Behind the scenes, a number of conservative GOP state legislators were heard to give large sighs of relief this past week after the Utah Supreme Court basically bailed out the Legislature on private school vouchers.

The high court said that however citizens vote on the main voucher bill, HB148, on Nov. 6, that's how Utah's proposed tax-subsidy system for private-school tuition will go.

Vote up HB148, and the state has a voucher system.

Vote down HB148, and the proposed voucher system dies.

Looking from the outside, the conservatives' strong support on vouchers may not make a lot of practical sense — it's much more philosophical than realistic.

Why can one say that?

Simple numbers.

More than 95 percent of Utah families send their children to public schools. Utah has one of the lowest private-school attendances in the nation.

There are many reasons for this:

Financial — Utahns tend to have larger families and lower average wages, so they can't afford to send their children to private schools.

Societal — Most Utahns are members of the LDS Church, which does not have its own parochial school system. Instead, public secondary schools provide free periods for students to attend LDS Church seminary classes, held in church-owned buildings just off of the junior high and high school campuses.

So I have found it odd that conservative legislators have battled so long and so hard for a private-school voucher program that has questionable benefits for most Utahns.

In part, the strong GOP support of vouchers, I believe, falls back on the long-time — and some may say irrational — hatred of the Utah Education Association.

The UEA, the state's largest teacher union, and the Parent-Teachers Association are two of the strongest opponents of vouchers.

The UEA has for years been one of the most effective political organizations in Utah. With hundreds of thousands of dollars spent in every legislative cycle to elect Democrats and moderate Republicans, the UEA is derided and feared by many legislative GOP conservatives.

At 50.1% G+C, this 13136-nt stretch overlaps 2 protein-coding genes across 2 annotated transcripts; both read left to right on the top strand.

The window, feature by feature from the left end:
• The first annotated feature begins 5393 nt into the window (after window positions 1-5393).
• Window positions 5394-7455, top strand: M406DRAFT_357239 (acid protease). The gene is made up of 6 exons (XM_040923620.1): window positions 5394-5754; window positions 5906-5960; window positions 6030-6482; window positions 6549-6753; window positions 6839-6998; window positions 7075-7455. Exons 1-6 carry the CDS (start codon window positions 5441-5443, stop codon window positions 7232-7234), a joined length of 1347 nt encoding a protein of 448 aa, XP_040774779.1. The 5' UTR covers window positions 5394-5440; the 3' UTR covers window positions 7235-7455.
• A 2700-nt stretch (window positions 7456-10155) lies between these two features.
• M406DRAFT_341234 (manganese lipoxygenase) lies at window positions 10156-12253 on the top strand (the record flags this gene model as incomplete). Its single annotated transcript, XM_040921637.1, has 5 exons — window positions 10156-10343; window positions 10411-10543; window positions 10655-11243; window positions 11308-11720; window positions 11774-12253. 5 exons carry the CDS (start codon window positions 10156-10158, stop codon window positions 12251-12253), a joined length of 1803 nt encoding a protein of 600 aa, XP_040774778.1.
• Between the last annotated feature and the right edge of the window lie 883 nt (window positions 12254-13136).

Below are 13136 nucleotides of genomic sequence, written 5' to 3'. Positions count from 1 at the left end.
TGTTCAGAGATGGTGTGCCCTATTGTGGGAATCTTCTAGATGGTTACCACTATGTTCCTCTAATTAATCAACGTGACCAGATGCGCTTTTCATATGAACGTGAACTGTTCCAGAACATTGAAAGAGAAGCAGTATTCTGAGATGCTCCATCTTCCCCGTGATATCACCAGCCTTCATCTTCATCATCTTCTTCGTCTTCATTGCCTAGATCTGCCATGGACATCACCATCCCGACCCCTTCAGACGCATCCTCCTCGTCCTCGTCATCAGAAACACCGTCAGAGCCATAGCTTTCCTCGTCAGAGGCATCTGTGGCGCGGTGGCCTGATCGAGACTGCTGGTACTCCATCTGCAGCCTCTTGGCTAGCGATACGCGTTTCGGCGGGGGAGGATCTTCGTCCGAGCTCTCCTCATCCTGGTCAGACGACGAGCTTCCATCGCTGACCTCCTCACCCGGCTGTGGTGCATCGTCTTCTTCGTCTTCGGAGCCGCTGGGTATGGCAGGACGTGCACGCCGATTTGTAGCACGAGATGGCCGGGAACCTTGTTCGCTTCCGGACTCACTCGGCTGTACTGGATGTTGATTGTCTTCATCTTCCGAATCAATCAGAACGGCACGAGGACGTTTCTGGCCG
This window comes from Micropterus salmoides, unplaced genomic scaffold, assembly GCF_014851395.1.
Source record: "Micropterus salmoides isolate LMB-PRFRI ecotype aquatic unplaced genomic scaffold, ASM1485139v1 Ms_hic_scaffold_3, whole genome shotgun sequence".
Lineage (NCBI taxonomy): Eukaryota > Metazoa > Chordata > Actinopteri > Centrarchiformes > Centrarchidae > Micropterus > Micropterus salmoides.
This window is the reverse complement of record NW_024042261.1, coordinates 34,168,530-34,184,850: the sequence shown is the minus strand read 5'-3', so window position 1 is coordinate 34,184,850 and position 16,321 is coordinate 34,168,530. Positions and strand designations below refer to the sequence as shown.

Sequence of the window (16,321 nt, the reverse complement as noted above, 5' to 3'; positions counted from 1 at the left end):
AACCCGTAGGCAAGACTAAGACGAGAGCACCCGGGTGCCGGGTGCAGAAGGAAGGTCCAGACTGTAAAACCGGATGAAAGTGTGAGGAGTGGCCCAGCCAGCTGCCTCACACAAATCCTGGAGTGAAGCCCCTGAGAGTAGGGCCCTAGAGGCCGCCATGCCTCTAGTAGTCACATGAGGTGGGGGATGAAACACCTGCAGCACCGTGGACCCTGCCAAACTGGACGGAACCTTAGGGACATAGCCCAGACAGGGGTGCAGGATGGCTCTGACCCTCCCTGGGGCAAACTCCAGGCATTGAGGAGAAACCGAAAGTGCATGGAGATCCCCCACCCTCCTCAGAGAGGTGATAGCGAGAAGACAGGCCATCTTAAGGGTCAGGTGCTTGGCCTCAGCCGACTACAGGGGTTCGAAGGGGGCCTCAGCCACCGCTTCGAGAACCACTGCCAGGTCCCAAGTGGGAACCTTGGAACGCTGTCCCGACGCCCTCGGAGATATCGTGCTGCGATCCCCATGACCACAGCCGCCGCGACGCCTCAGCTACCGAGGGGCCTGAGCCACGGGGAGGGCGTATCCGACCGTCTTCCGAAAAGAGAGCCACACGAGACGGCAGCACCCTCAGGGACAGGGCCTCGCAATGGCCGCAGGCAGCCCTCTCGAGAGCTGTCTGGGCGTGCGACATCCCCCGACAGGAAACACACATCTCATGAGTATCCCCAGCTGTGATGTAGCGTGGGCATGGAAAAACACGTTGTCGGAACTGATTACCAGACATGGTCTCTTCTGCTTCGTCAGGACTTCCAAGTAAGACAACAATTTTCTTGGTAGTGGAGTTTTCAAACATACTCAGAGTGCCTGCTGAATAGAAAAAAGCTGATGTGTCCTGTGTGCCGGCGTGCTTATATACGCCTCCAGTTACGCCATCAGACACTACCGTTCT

Conservatives have actually passed laws aimed at harming the union's political fund raising.

The fervor by which some GOP lawmakers are defending vouchers these days can also be ascribed to two human traits — stubbornness and loyalty.

Few politicians serve with humility. And the herd mentality of powerful GOP lawmakers is simple — the Constitution says Americans will elect representatives to make decisions for the masses. And anytime someone tries to put a public vote — in this case a referendum — over the representatives' vote, depend on the representatives not liking it.

Secondly, GOP lawmakers are paying more attention to their base — conservative county and state Republican delegates — than to their constituencies in general. Survival is the key word here.

Because of gerrymandered redistricting, few GOP legislators fear losing their seats in a general election. Indeed, when most Republican incumbents fall, it is either in their party convention votes or in a primary election — in both cases where they are opposed by fellow Republicans.

And rarely is a conservative Republican legislator voted out by a challenge from the left. Most often, they are beaten by a challenger from the political right (which is really weird, because how do you even get to the right of some of these conservative legislators?).

Who knows how the referendum vote will go this November? But voucher proponents have the uphill climb. Polls have consistently shown a close split on vouchers — but voucher opponents come out on top nearly every time.

How do you convince Utah voter that they should approve tax money going to private schools, when the voter is already paying considerable personal income and property taxes to support public schools?

This voucher election Nov. 6 and next year's legislative races will prove interesting political battles — with Utah voters getting the chance to reconsider how Utah state government operates.

Deseret Morning News political editor Bob Bernick Jr. may be reached by e-mail at